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Posted October 31, 2010 by publisher in Cuban Sports

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Cape Cod Times | AMANDA COMAK

Cincinnati Reds reliever Aroldis Chapman threw a pitch in San Diego on Sept. 24 that was clocked at 105 miles per hour.

It was, in one incredibly fluid motion to the plate, the fastest pitch ever recorded in Major League Baseball. In just his 11th appearance with the Reds, Chapman bested his own record of 103.9 and emphatically continued to announce the flame-throwing Cuban’s presence as one of the most exciting rookie talents in the game.

Chapman, the leader of a group of highly touted defectors to sign splashy contracts recently, is just the latest in a long line of talented Cuban players making the risky escape from their Caribbean homeland to play in the big leagues.

The 22-year-old lefty signed a six-year, $30.25 million major league deal with Cincinnati in January and his meteoric ascension through the minor leagues – where he was clocked at 104 and 105 mph – has already brought him to the place he felt destined to reach: elite status among the game’s elite players.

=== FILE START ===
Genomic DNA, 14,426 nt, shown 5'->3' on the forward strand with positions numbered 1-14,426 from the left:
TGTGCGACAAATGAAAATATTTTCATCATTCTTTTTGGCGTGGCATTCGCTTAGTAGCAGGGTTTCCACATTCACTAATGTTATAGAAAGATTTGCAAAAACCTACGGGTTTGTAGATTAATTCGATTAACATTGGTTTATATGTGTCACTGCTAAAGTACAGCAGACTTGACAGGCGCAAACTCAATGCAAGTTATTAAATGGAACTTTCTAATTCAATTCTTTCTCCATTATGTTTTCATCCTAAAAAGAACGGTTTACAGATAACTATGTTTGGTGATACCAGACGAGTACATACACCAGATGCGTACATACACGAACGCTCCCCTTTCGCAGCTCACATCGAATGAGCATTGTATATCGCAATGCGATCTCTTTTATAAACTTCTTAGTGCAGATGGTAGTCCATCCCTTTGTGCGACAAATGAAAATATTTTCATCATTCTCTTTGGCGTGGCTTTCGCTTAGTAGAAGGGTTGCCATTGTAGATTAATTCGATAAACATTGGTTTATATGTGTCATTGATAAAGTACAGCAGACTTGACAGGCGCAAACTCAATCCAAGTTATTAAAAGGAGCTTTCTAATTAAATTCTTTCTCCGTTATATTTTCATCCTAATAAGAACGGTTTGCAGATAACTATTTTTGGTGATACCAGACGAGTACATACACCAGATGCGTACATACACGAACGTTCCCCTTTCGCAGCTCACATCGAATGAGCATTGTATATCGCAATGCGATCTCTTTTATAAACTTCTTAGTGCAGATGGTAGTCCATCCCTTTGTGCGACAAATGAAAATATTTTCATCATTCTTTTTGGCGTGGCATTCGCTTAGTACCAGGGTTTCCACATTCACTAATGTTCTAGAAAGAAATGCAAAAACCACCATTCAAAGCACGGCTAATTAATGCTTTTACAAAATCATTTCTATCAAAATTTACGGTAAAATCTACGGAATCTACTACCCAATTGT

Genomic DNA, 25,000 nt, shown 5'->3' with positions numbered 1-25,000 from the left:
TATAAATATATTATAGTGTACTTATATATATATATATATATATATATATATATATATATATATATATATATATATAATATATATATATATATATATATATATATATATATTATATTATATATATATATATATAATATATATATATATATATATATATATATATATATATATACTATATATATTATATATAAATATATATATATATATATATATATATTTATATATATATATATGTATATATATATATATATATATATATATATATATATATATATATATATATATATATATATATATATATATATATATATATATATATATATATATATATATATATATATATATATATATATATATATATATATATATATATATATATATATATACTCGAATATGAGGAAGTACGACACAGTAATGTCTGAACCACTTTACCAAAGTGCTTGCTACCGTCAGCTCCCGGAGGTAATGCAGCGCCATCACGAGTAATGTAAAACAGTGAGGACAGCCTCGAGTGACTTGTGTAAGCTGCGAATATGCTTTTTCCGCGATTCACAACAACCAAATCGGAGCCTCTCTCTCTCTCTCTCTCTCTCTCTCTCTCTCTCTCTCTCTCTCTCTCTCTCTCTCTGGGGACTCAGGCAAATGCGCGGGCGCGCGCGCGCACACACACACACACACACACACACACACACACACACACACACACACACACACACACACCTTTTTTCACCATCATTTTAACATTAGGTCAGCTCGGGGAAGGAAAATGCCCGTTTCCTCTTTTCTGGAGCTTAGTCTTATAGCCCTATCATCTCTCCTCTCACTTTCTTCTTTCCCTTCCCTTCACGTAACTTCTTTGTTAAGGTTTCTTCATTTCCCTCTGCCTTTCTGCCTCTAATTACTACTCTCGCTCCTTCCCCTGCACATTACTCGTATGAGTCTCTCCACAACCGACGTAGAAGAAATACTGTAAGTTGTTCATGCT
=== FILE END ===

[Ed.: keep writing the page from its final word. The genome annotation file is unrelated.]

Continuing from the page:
But had the 6-foot-4, 185-pound hurler not snuck away from his Cuban National team during a tournament in the Netherlands in July 2009, he never would have made that once-unthinkable payday and he wouldn’t be the hot topic around baseball for the National League Central champion Reds.

Cuban defectors have been navigating the dangerous waters from Cuba to the major leagues for years. Rene Arocha was the first of the modern wave in 1991 and players such as Orlando “El Duque” Hernandez, Kendry Morales, Jose Contreras, Livan Hernandez and Rey Ordonez have all followed – leaving behind their home, their families and their country to play baseball in America.

At the start of this season, 17 Cuban-born players were either in the major leagues or listed as surefire minor league prospects on their way there. It’s a list that includes highly coveted Red Sox shortstop Jose Iglesias, who received a $6 million signing bonus in September 2009.

Chapman isn’t even the latest star to get a lucrative deal. That honor goes to Yunesky Maya, who inked a four-year, $6 million contract with the Washington Nationals in July. He made his major league debut less than six weeks later on Sept. 7.

“I would think (more will follow), especially when they start seeing the money that can be made over here,” Reds general manager Walt Jocketty told The Associated Press after his first few glimpses at Chapman.

“There are a lot of talented players. I think every club recognizes there are some quality players in Cuba.”

Everyone, including Tom Cronin, a Cape Cod native and real estate agent who owns American Heritage Realty in South Orleans. In fact, he realized it a long time ago.

The walls of Cronin’s real estate office are plastered…


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